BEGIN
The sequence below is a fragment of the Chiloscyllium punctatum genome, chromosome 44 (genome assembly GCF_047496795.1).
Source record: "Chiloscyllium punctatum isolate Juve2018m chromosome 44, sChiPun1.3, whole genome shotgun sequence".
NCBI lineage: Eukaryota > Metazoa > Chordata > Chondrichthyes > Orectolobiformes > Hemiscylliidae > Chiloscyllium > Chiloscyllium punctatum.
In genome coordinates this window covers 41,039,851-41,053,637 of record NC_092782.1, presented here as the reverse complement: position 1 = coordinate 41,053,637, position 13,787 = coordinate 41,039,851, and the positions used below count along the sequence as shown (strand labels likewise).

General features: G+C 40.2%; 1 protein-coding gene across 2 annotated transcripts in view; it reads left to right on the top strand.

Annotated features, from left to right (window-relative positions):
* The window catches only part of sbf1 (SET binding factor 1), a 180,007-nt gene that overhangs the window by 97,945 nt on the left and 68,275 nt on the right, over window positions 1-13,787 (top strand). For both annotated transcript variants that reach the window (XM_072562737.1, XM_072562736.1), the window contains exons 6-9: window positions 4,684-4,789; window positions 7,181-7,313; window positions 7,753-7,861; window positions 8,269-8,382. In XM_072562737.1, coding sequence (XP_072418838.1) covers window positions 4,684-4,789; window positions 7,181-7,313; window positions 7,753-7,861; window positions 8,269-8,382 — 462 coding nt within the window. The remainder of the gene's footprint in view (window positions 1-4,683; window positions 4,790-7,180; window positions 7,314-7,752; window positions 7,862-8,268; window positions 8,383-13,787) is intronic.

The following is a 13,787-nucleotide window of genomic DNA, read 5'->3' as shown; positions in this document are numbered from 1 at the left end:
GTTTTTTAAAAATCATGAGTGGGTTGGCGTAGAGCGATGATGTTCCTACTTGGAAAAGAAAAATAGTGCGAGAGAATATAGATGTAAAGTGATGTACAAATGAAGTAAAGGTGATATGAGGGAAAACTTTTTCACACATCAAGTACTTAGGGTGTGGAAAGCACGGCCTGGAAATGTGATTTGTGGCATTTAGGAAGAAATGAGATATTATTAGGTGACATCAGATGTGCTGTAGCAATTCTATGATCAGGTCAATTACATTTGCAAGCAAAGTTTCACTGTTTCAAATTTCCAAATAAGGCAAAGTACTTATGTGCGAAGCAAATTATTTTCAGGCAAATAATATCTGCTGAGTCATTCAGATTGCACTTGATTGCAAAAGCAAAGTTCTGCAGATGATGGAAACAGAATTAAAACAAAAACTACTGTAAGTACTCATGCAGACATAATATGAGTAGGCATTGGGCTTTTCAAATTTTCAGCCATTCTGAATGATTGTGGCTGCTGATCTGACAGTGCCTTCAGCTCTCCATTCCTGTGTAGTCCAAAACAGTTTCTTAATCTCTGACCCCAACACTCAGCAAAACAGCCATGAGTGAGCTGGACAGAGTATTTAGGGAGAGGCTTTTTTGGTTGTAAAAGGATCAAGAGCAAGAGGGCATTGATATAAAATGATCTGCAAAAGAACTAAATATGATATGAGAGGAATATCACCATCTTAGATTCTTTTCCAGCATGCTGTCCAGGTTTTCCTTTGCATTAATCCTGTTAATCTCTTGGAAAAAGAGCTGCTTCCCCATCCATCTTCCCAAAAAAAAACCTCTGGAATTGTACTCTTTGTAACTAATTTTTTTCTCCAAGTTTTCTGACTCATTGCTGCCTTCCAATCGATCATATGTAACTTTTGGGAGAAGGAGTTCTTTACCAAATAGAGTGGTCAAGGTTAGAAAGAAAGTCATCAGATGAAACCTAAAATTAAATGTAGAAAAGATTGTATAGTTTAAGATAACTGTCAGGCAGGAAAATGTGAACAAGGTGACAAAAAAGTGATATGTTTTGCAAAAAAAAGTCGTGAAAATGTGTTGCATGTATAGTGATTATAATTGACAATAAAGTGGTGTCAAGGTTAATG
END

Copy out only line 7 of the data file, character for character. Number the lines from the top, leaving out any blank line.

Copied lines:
* The window catches only part of sbf1 (SET binding factor 1), a 180,007-nt gene that overhangs the window by 97,945 nt on the left and 68,275 nt on the right, over window positions 1-13,787 (top strand). For both annotated transcript variants that reach the window (XM_072562737.1, XM_072562736.1), the window contains exons 6-9: window positions 4,684-4,789; window positions 7,181-7,313; window positions 7,753-7,861; window positions 8,269-8,382. In XM_072562737.1, coding sequence (XP_072418838.1) covers window positions 4,684-4,789; window positions 7,181-7,313; window positions 7,753-7,861; window positions 8,269-8,382 — 462 coding nt within the window. The remainder of the gene's footprint in view (window positions 1-4,683; window positions 4,790-7,180; window positions 7,314-7,752; window positions 7,862-8,268; window positions 8,383-13,787) is intronic.